By: Dawn M. Lurie

Today, the U.S. Immigration and Customs Enforcement (ICE) announced an extension of the flexibilities in rules related to Form I-9 compliance that was granted earlier this year.  This announcement was expected in light of the increase in COVID-19 cases across the country. The Department of Homeland Security (DHS) agreed to extend the policy until December 31, 2020.


Continue Reading ICE Extends COVID I-9 Rules to December 31-Happy New Year!

Buried within the Immigration and Customs Enforcement (ICE) website is seemingly recent guidance regarding how to update “virtual” Forms I-9 after companies return to “normal business operations.” While it’s unclear when the guidance was actually published, we have been predicting an update to the U.S. Citizenship and Immigration Services (USCIS) Form I-9 Examples Related to Temporary COVID-19 Policies released in late June and further updated on July 27. So the fact that this guidance is now appearing comes as no surprise.

By way of background, on March 20, 2020, the Department of Homeland Security (DHS) announced interim guidelines to temporarily ease I-9 compliance for employers operating remotely as a result of the COVID-19 pandemic. ICE has since issued several extensions to the “virtual” guidance, with the latest one currently set to expire on November 19. Under this guidance, employers are authorized to complete the Section 2 verification or Section 3 re-verification process remotely, relaxing the USCIS Form I-9 instructions mandating an in-person review of work eligibility and identification documents. ICE expects the worksite to be 100% remote to utilize the relaxed guidance. This exception, therefore, is not available when employees are physically present at an employer’s work location.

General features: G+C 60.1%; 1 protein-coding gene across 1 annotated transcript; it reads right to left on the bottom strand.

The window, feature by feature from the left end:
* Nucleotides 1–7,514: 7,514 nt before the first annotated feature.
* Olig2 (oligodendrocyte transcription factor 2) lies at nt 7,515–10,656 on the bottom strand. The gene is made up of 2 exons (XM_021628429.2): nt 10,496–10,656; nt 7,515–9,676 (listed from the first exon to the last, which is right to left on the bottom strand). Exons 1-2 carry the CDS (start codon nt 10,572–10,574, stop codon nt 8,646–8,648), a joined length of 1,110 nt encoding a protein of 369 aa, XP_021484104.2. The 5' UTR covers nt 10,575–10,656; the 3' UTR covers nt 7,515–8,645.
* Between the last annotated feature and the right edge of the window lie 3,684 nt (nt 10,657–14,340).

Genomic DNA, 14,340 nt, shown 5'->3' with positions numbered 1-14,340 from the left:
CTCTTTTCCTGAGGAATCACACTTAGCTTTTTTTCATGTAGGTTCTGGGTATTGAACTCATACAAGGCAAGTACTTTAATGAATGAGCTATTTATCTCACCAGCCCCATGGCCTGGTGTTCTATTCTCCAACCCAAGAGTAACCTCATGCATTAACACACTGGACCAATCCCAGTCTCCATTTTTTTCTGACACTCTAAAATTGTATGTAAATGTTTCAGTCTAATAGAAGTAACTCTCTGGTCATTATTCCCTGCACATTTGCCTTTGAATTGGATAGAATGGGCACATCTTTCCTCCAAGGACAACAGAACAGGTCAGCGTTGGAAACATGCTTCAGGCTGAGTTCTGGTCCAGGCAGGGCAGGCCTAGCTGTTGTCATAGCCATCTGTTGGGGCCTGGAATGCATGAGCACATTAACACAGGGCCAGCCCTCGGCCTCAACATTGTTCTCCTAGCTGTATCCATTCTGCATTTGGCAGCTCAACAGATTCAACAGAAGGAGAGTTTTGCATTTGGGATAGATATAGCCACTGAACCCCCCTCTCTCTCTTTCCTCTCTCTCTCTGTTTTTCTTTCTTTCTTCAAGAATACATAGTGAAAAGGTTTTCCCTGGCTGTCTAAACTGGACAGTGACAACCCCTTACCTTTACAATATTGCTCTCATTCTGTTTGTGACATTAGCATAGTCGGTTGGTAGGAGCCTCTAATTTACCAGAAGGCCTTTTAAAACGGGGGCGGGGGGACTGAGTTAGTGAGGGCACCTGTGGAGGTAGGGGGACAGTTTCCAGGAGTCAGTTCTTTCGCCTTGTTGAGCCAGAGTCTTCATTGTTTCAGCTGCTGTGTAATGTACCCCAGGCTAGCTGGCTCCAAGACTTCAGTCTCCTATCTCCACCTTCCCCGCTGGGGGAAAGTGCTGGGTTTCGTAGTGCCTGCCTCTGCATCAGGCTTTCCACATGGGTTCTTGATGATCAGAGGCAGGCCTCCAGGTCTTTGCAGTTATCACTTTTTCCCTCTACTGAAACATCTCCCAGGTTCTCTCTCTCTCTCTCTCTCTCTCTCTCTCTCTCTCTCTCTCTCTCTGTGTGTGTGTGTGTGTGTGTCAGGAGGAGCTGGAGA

As we have discussed in prior blog postings, virtual I-9 completion is a “two-touch” process. Physical inspection must take place within three business days after normal operations resume. While “normal operations” have not yet been defined by the government, we expect that individual companies – not the government – will define the resumption of “normal operations.” Accordingly, we continue to recommend that businesses memorialize decisions, including “phase-ins” and other timelines, individual employee anomalies, and any related protocols adopted relating to the timing of returning to work.


Continue Reading Hidden ICE Guidance On Virtual I-9s

On September 15, 2020, Immigration and Customs Enforcement (ICE) announced that employers have an additional 60-day extension to the flexibilities in rules related to Form I-9 completion.  This extension relates to the relaxation of the requirement to defer the in-person, physical inspection of new hires’ identity and employment eligibility documentation. Initially granted in March, ICE has issued several extensions, with the latest one now set to expire on November 19, 2020.  ICE previously granted 30-day extensions, but likely offered this longer time frame due to the ongoing COVID-19 pandemic.
Continue Reading ICE Stays the Course and Extends I-9 Flexibility

On August 18, 2020, Immigration and Customs Enforcement (ICE) announced that employers have an additional 30-day extension to the flexibilities in rules related to Form I-9 compliance. This relaxation of the requirement to defer the in-person, physical inspection of new hires’ identity and employment eligibility documentation was initially granted in March and will now expire on September 19, 2020. 
Continue Reading The 2020 Summer Defrost Continues: ICE Extends I-9 Flexibility


On June 16, 2020, U.S. Immigration and Customs Enforcement (ICE) once again announced a 30-day extension of flexibility for the remote completion of Form I-9 (Employment Eligibility Verification), and a dispensation from the usual rule requiring an in-person review of original documents of an employee’s identity and employment eligibility within three days of hire. The flexibility now runs until July 18th.
Continue Reading ICE Extends Virtual I-9 Flexibility for 30 Days: Announcement Does Not Address Increasing Employer Questions